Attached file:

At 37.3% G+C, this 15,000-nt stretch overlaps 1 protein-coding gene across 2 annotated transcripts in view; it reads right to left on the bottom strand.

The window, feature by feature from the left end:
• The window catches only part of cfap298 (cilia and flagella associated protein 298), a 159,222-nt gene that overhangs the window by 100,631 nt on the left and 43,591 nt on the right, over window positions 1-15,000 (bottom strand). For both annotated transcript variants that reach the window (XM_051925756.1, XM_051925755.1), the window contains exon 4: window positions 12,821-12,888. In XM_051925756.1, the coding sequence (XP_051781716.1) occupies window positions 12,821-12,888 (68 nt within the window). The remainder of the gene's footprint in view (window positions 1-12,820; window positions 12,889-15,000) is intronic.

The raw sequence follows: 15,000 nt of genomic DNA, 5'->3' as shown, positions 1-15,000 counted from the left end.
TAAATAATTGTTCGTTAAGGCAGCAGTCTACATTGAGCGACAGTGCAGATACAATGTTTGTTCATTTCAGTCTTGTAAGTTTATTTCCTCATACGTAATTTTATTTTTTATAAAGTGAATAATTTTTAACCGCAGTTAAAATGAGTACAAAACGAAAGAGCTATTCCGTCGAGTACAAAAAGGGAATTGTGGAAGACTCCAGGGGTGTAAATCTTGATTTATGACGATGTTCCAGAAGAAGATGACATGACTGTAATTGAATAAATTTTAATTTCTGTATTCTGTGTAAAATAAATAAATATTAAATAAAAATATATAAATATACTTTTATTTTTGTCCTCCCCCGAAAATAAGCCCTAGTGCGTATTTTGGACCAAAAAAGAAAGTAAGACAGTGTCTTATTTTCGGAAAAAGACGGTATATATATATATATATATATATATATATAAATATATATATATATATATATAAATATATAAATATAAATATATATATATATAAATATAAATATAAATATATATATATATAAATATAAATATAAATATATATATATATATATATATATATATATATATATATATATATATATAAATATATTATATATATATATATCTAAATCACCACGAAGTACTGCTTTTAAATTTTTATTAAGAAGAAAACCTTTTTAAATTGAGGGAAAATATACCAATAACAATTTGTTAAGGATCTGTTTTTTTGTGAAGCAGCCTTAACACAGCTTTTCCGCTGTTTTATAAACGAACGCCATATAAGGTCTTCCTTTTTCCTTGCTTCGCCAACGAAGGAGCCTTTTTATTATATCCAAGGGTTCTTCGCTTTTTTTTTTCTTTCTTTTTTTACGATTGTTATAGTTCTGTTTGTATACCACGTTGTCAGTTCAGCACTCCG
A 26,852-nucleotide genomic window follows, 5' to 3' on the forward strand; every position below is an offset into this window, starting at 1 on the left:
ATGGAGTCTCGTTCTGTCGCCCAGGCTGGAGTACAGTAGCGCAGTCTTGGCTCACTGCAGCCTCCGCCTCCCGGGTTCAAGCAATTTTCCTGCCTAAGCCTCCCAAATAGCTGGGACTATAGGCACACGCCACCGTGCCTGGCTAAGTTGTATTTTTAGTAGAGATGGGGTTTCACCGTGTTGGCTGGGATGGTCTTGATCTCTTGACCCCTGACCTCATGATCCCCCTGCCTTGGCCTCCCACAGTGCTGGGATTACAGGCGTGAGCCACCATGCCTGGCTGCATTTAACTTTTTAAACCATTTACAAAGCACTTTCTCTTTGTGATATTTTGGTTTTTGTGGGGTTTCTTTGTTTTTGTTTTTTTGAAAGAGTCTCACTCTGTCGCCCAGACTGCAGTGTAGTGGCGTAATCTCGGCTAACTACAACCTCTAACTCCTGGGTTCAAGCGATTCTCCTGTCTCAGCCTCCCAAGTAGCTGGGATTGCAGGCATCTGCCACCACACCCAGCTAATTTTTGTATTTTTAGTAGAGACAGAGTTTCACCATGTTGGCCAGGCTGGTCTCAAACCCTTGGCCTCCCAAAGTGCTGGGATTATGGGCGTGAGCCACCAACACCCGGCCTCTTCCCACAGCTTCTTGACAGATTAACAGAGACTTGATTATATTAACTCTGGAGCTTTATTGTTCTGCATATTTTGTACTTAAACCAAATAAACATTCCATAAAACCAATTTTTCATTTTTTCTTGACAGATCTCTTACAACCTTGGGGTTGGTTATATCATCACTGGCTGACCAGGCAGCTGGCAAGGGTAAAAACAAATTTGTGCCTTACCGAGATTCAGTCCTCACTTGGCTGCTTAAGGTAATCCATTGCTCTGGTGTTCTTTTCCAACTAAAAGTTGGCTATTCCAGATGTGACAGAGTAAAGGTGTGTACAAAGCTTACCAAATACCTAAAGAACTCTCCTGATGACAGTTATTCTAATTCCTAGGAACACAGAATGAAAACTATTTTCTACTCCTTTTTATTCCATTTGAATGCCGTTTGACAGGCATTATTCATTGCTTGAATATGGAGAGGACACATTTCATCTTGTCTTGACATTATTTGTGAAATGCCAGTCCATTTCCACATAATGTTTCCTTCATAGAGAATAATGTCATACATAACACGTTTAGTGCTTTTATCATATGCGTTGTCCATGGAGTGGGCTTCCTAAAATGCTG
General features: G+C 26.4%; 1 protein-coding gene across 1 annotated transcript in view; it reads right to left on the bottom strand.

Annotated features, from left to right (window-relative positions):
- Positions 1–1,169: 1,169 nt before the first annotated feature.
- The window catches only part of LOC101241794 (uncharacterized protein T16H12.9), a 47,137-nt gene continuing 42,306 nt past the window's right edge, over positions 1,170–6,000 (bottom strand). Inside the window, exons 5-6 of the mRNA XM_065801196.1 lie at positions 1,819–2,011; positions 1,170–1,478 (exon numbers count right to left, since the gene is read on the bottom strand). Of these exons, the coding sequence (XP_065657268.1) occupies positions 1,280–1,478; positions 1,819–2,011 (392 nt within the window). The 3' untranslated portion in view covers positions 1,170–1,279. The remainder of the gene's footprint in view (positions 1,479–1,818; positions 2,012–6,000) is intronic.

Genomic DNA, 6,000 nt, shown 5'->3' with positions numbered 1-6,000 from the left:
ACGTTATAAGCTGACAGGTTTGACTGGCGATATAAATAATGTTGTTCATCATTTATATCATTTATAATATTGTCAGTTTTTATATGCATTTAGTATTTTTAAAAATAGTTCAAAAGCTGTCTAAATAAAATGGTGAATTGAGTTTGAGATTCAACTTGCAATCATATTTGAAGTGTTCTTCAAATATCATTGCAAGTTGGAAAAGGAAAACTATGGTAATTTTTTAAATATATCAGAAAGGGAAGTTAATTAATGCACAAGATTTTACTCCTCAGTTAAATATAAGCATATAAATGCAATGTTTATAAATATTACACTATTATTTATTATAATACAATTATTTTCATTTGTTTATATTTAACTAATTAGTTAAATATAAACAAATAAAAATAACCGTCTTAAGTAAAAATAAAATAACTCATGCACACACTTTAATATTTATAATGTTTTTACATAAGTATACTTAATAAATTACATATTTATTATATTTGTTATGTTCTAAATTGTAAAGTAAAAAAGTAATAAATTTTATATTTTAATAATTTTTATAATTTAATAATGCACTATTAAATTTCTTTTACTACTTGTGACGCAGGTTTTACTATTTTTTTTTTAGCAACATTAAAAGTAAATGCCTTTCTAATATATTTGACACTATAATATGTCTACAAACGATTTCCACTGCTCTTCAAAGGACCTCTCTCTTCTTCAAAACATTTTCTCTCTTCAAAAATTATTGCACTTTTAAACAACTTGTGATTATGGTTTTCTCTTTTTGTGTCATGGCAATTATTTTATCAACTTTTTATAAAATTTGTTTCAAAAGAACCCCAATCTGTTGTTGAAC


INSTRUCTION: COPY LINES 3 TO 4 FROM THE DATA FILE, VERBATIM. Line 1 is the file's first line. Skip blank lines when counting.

• The window catches only part of cfap298 (cilia and flagella associated protein 298), a 159,222-nt gene that overhangs the window by 100,631 nt on the left and 43,591 nt on the right, over window positions 1-15,000 (bottom strand). For both annotated transcript variants that reach the window (XM_051925756.1, XM_051925755.1), the window contains exon 4: window positions 12,821-12,888. In XM_051925756.1, the coding sequence (XP_051781716.1) occupies window positions 12,821-12,888 (68 nt within the window). The remainder of the gene's footprint in view (window positions 1-12,820; window positions 12,889-15,000) is intronic.

The raw sequence follows: 15,000 nt of genomic DNA, 5'->3' as shown, positions 1-15,000 counted from the left end.